Unorthodox – a fascinating 4-episode story of a young woman leaving an orthodox Jewish community. The story is captured perfectly and Esty’s story was enthralling.

I also gave myself strict parameters, which is that the whole season needed to air in 2020. This allowed me to discount the final season of The Good Place and BoJack Horseman which in very different ways broke and pieced me back together again.

My choices below might not surprise you, but they did surprise me. I’ve been a long champion of the scripted network show. I want weekly 22 episode season runs. I live for them. But this year, as they disappeared from the screens, I made time for shorter stories, more nuanced stories from voices I haven’t heard before. I still champion a weekly release schedule as 3 of my 5 were released, but I finally willing to admit maybe 22 episodes in any one season is too much. All of my 5 were brand new to me this year, with only one being a returning show. Whilst I miss my old friends at Grey-Sloane memorial and Star Labs, it’s been lovely to spend some time with these new characters in my life.

I May Destroy You

Starting at number 5 we have I May Destroy You. A British comedy-drama from Michaela Coel, it became essential viewing this summer and gave us some of the most daring and thought-provoking storylines of 2020. Starting with Arabella’s sexual assault, we follow her as she is forced to reassess everything within her life, alongside close friends Terry and Kwame. In just 12 episodes it touches on sexual assault, consent, drug and alcohol misuse, guilt and responsibility, black culture, racism and cultural appropriation, social media and queer issues. Far from being a ‘issues-based’ show, it’s a show that gives a real view of London life in 2019/2020 (pre-pandemic). It offers so many questions and shows a whole prism of sides to a story. Every episode I was left questioning my own thoughts, my own bias, my own opinions. But alongside all of this? It’s funny. It’s hilarious. It’s visually stunning and daring. Narratively challenging. It’s everything modern TV can be.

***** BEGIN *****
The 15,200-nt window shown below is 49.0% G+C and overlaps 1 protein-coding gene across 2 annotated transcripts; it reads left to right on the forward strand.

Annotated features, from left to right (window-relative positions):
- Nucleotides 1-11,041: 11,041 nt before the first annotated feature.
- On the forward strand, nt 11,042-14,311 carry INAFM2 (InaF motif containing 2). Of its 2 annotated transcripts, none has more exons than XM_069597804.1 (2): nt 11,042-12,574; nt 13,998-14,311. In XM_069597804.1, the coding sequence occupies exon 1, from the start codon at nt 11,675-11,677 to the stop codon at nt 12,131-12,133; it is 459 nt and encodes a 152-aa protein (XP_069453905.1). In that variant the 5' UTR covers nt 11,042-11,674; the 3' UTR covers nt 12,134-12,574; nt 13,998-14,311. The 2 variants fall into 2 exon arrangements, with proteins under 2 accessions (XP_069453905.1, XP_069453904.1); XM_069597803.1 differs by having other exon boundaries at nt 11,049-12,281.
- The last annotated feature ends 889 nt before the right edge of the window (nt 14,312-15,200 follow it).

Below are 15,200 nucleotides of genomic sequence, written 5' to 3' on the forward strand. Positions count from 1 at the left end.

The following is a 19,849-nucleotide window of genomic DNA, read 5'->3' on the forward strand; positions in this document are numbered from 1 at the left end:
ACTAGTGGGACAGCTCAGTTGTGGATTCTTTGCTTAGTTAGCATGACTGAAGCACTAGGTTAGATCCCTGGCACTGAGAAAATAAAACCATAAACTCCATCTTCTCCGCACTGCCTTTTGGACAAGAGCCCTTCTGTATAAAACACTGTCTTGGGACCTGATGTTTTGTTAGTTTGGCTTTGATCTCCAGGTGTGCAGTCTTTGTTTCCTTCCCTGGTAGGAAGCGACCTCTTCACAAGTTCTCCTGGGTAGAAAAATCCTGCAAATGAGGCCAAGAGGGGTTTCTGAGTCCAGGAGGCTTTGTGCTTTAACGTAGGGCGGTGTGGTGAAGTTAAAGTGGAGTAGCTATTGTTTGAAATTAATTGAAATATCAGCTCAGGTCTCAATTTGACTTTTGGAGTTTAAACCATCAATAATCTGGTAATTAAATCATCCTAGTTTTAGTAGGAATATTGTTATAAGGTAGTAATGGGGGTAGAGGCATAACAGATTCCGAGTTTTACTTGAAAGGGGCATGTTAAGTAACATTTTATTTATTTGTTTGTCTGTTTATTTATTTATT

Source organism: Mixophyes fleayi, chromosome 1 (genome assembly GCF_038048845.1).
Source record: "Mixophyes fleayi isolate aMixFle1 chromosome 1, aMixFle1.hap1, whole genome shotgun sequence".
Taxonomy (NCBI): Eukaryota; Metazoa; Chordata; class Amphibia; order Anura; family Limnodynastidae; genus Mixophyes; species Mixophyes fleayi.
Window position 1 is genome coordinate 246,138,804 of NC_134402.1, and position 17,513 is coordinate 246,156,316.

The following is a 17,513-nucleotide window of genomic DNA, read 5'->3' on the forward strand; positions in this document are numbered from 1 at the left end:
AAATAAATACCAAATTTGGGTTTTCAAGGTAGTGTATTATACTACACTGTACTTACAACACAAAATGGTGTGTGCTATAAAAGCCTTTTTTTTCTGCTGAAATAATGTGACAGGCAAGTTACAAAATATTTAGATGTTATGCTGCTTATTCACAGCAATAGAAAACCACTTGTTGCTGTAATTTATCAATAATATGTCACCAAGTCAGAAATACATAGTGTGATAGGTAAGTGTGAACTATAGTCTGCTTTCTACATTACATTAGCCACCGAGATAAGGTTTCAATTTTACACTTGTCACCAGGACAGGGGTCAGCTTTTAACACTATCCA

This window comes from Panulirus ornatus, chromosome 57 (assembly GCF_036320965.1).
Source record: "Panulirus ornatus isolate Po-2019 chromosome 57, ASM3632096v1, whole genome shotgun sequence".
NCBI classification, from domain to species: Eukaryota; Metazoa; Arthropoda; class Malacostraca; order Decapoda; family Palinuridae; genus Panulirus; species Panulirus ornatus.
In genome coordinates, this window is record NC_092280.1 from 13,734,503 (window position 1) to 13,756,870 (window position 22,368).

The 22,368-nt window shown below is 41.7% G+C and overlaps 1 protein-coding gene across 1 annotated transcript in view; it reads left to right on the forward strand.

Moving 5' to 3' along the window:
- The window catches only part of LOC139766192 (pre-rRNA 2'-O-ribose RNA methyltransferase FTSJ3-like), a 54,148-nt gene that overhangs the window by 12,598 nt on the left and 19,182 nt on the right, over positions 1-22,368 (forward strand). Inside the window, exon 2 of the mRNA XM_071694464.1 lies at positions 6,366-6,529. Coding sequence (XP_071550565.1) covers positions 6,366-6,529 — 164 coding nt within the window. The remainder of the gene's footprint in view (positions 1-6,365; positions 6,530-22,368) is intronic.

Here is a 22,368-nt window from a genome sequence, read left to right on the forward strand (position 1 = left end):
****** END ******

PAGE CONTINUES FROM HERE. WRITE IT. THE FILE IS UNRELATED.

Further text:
Better Call Saul

Better Call Saul eluded me for many years. Last Christmas I decided to give it a go, and boy am I pleased I did because I managed to catch just in time to watch Season 5 as it aired and get the electricity sparked from a weekly release. Whilst every season and every episode of the show deserves all the praise, it features on my list today for one scene. In episode 9 ‘Bad Choice Road’ there is a 3-minute scene where we see our precious Kim Wexler face off again Lalo Salamanca in her and Jimmy’s home whilst Jimmy and Mike watch on. Rhea Seahorn is the beating heart of the show and steals every scene she’s in. The fact that she is yet to be rewarded for her portrayal of Kim is not a mistake, but an outright insult to anyone who has ever acted. As a small blonde woman, using every lawyer skill she has, she controls and maintains one of the tensest scenes I have ever seen on TV. Every part of me retracted into myself watching it, desperately, desperately praying for Kim’s safety. Very little matches up to the power of this woman in 2020. Whether you watched Breaking Bad or not – Better Call Saul is essential viewing.

Normal People

Normal People. How you ruined my life. Do you ever watch something and think it was tailor-made for you? For me, this was Normal People. Based around a years-long on and off relationship between Marianne and Connell as they leave school and head out to university in Dublin, I devoured Normal People. I stayed up until 4am drinking and crying with them. Based on Sally Rooney’s 2018 novel and set in post-2008, this was exactly the time I too was away from home for the first time and at university. The clothing, the music, the angst. I remember it all oh so well. Never have I seen two people more in love who just could not communicate, but I knew everything each one was saying inside as I have been both of these people. Tremendous acting from the young cast, brilliant pacing and just a show that shattered every part of me during lockdown. I think of re-watching it almost every week, but I don’t know if I can open those wounds again.

Ted Lasso

Now for something fun! Ted Lasso is one of the newer offerings on AppleTV+. I covered it for the site earlier this year and I am STILL banging on about it. Nothing has made me smile or feel more hopeful this year than Jason Sudeikis’ big goofy moustachioed grin every week. It’s joy, it’s love, it’s sincerity, it’s pure friendship. We’ve been in an era of peak tv for a while now, and whilst as you can see from the rest of my list, I love a gritty drama with all the sensibilities of an epic film, sometimes you just need 30 minutes of fun. Ted Lasso is that. Please, please, open your heart to Ted, to Coach Beard, to angry, angry soft hearted captain Roy. Give yourself some joy at the end of 2020.

Royalty at the top as it should be. The Queen’s Gambit is extraordinary. Again, you can read my full review from earlier this year, but nothing has felt as luxurious and decadent to me this year than watching Anya Taylor-Joy play chess. Similar to Ted Lasso, how these two separate TV shows have made me almost care about sports results to the point of tears in my eyes I do not know. Exquisite through and through, it’s solidified to me that limited series are perhaps the way forward, despite my 10 years of pushing back. Everything about Beth’s world was enchanting from the very first green pill. It’s a world I see myself revisiting time and time again.